Little Women: Throat (2010)
The group's singular sound comes from a strong conception whereby ideas arising from group improvisation, and band members' compositions alike, are subject to joint reappraisal: all of which are sculpted into a continuous uncredited 41-minute suite. Consequently stark juxtaposition, embracing a range of genres, including free jazz, metal, folk, noise and prog, is one of Little Women's defining characteristics. Even when particular styles are utilized, the parameters are carefully controlled to fit with the overall intent. Individual expression is almost totally subsumed within the collective ethos, although guitarist Andrew Smiley is sometimes more prominent due to the ability of his axe to cut through the dense ensembles.
In a program which emphasises contrast, the uncompromising power chords and bombast of "Throat I" segue directly into a hall of mirrors of slow drifting saxophone harmonics on "Throat II." Sometimes the contrasts even come within the same piece, as with "Throat IV" where the two horns begin in folksy Americana hinting at bagpipes sonorities, sketching a soulful hymn like melody which wouldn't have sounded out of place on Jones' album, before tracing a trajectory from consonance to the dissonance of off-key twanging guitar accents and rumbling drums. Similarly on "Throat V" a nervy, episodic opening portends a process of evolution ending with a pretty musical box tune picked out on a single guitar string. Vocal grunts and sighs meld into repetitive patterns before switching up to more rapid cycling of wordless exclamations on "Throat VII": an eccentric conclusion which sidesteps the conventional idea of a climax and, like the rest of this intriguing disc, succeeds in keeping things off balance to the end.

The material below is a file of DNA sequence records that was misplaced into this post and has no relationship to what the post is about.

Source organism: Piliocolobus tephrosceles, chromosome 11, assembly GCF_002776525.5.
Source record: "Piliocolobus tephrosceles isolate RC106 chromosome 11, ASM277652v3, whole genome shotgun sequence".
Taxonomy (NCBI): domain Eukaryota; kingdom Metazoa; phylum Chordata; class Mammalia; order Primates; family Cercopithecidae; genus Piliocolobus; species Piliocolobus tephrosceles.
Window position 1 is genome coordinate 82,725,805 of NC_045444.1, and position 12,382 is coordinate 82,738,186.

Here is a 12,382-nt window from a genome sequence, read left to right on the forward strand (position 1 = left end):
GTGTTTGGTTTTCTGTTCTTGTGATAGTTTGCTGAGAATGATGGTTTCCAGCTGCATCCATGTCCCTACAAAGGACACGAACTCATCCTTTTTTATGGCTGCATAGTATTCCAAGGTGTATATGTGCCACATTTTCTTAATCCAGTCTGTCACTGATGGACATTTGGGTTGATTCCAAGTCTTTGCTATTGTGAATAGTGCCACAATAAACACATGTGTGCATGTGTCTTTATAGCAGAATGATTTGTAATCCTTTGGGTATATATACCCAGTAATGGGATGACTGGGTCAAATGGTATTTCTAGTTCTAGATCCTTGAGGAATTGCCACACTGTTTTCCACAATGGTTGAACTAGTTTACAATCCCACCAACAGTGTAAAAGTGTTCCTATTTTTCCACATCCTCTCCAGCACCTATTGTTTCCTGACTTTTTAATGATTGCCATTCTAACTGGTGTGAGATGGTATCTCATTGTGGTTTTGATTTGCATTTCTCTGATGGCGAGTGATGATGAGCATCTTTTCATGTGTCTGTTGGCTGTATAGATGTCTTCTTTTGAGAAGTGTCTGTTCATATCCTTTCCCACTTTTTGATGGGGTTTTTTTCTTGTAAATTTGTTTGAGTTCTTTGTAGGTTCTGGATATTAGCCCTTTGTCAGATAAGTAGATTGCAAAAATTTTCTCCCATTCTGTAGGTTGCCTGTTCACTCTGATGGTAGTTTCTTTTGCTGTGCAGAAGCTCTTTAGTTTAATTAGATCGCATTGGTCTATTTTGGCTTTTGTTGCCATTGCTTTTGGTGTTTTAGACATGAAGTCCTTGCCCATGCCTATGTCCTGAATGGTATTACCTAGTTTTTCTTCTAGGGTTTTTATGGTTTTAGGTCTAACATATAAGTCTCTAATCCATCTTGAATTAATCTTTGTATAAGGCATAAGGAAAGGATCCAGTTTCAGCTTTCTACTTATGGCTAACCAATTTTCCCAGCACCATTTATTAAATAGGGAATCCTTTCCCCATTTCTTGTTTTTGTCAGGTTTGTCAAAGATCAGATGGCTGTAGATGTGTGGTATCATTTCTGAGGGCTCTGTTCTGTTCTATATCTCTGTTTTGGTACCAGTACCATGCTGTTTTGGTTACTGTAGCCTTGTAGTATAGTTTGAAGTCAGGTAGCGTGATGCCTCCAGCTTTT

Track Listing: Throat I; Throat II; Throat III; Throat IV; Throat V; Throat VI; Throat VII.
Personnel: Travis Laplante: tenor saxophone; Darius Jones: alto saxophone; Andrew Smiley: guitar; Jason Nazary: drums.
Record Label: AUM Fidelity
Style: Free Improv/Avant-Garde